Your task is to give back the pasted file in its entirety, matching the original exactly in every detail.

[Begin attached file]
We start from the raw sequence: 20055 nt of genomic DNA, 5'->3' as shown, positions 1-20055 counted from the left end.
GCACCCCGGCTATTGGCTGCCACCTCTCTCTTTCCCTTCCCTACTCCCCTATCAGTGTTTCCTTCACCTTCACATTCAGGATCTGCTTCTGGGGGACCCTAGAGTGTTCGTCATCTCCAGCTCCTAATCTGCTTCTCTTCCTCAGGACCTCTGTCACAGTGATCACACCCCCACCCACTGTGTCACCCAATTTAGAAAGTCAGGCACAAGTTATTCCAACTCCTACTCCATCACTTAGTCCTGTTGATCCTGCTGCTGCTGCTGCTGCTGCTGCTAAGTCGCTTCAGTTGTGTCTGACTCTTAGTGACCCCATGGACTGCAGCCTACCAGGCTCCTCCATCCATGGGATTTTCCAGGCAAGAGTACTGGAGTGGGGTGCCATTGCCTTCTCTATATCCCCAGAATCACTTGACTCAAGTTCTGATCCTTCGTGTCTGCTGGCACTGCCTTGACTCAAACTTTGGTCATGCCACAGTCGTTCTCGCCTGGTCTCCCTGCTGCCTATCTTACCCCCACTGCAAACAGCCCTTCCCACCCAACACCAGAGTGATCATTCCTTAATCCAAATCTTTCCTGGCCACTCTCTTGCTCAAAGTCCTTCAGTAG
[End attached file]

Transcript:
We start from the raw sequence: 20055 nt of genomic DNA, 5'->3' as shown, positions 1-20055 counted from the left end.
GCACCCCGGCTATTGGCTGCCACCTCTCTCTTTCCCTTCCCTACTCCCCTATCAGTGTTTCCTTCACCTTCACATTCAGGATCTGCTTCTGGGGGACCCTAGAGTGTTCGTCATCTCCAGCTCCTAATCTGCTTCTCTTCCTCAGGACCTCTGTCACAGTGATCACACCCCCACCCACTGTGTCACCCAATTTAGAAAGTCAGGCACAAGTTATTCCAACTCCTACTCCATCACTTAGTCCTGTTGATCCTGCTGCTGCTGCTGCTGCTGCTGCTAAGTCGCTTCAGTTGTGTCTGACTCTTAGTGACCCCATGGACTGCAGCCTACCAGGCTCCTCCATCCATGGGATTTTCCAGGCAAGAGTACTGGAGTGGGGTGCCATTGCCTTCTCTATATCCCCAGAATCACTTGACTCAAGTTCTGATCCTTCGTGTCTGCTGGCACTGCCTTGACTCAAACTTTGGTCATGCCACAGTCGTTCTCGCCTGGTCTCCCTGCTGCCTATCTTACCCCCACTGCAAACAGCCCTTCCCACCCAACACCAGAGTGATCATTCCTTAATCCAAATCTTTCCTGGCCACTCTCTTGCTCAAAGTCCTTCAGTAG